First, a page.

How often does your government ask Google to keep quiet?

Google has launched a new tool allowing users to see how often their government asks it to remove data.

The move follows yesterday’s statement by the company that its services are censored in a quarter of the countries in which it operates.

The new government requests tool  currently shows the number of requests received between July 1 and December 31, 2009. Brazil heads the list, with 291, followed by Germany with 188, India with 142 and the US with 123.

Most countries made fewer than ten requests. China, for obvious reasons, sits at the bottom of the list next to a great big question mark.

The company says the list doesn’t include the removal of child pornography or of copyrighted material from YouTube, as it does this anyway.

Also listed are the number of data requests made by each country – requests for personal information about users, generally for criminal investigations. Here, again, Brazil leads, with 3,663 requests, followed by the US with 3,580 and the UK with 1,166.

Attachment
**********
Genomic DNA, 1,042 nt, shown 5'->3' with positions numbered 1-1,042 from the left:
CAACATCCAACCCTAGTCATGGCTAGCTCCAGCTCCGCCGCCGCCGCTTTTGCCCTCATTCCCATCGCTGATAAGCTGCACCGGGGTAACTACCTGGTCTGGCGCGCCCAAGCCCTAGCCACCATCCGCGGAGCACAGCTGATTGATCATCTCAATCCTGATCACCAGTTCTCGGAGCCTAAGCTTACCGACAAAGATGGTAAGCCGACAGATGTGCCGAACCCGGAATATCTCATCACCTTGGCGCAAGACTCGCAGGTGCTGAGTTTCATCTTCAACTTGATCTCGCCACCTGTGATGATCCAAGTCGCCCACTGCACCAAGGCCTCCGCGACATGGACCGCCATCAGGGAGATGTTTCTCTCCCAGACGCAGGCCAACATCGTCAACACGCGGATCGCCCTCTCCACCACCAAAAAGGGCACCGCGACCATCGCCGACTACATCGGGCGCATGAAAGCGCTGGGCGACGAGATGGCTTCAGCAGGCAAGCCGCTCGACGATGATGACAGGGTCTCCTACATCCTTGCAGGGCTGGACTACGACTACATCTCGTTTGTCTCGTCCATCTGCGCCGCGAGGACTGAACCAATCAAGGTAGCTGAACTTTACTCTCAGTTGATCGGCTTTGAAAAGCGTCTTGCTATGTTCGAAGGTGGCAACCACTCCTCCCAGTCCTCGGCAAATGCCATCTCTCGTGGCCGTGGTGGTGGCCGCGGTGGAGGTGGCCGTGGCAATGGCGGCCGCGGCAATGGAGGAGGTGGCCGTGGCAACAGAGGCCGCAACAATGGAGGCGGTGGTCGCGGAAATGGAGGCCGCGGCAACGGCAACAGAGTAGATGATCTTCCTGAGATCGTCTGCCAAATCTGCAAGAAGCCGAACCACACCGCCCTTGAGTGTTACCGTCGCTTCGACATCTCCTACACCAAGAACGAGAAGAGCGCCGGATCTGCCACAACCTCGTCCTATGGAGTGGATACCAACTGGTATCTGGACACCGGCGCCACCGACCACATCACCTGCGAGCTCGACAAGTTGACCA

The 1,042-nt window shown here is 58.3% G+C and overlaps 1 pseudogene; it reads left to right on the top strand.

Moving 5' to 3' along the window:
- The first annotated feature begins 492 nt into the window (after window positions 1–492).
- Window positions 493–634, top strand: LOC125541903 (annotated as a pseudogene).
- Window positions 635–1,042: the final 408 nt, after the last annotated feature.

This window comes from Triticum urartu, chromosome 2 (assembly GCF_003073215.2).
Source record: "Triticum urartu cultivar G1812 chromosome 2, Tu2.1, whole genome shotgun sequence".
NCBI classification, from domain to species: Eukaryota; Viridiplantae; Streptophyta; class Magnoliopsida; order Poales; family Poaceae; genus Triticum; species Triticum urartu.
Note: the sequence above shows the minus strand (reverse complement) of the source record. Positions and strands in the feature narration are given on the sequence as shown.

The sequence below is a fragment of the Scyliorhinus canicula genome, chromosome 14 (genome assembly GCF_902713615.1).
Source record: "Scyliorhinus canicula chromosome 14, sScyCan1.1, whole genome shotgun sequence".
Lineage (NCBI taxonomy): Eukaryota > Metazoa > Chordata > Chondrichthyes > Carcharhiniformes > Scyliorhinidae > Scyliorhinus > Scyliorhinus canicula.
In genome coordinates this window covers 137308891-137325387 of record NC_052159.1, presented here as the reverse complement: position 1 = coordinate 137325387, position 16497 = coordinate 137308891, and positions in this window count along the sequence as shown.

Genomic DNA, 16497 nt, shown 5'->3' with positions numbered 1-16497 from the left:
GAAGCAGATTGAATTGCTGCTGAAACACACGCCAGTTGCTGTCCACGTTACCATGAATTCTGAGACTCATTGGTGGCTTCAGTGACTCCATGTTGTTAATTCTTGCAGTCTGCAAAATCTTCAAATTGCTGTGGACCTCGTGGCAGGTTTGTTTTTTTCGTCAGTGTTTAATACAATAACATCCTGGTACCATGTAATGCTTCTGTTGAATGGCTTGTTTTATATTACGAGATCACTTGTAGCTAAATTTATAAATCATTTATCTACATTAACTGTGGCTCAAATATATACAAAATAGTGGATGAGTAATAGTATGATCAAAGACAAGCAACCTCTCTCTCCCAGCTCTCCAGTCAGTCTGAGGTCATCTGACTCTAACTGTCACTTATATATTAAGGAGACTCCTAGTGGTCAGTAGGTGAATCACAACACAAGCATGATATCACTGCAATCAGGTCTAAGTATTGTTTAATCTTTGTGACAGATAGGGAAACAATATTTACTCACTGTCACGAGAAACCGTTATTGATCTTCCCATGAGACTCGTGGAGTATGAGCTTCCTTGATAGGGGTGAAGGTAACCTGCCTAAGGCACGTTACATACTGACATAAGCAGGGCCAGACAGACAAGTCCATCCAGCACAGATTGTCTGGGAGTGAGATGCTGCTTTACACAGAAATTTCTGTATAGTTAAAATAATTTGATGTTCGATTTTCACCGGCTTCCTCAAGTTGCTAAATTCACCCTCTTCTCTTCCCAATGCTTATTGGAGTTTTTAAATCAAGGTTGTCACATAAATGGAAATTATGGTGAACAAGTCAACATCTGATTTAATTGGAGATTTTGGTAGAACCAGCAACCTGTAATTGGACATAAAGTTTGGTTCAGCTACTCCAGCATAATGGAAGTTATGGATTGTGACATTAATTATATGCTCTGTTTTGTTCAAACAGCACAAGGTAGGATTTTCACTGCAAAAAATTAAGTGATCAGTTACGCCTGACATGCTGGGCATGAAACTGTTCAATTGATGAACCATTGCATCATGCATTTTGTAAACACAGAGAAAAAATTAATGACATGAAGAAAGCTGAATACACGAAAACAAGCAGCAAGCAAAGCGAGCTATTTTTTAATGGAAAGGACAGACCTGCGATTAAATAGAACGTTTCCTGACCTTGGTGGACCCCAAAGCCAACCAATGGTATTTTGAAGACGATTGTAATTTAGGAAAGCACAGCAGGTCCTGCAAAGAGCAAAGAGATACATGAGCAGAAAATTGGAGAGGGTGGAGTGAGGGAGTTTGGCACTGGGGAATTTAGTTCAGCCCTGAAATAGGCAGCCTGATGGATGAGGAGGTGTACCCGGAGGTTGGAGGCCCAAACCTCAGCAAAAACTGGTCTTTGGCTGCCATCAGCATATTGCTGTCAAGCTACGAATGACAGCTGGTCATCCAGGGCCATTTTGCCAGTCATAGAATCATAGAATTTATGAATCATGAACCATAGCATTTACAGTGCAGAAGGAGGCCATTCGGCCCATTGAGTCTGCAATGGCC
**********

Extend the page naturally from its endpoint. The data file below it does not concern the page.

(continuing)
Google warns that the figures aren’t entirely accurate, especially for those countries with a low number of requests. Not can it give figures for how many requests were actually complied with.

“We would like to be able to share more information, including how many times we disclosed data in response to these requests, but it’s not an easy matter. The requests we receive for user data come from a variety of government agencies with different legal authorities and different forms of requests,” says the company.

“Requests may ask for data about a number of different users or just one user. A single request may ask for several types of data but be valid only for one type and not for another; in those cases, we disclose only the information we believe we are legally required to share.”

But, says Google, it hopes to work out in future how to categorize and quantify these requests in a more helpful way.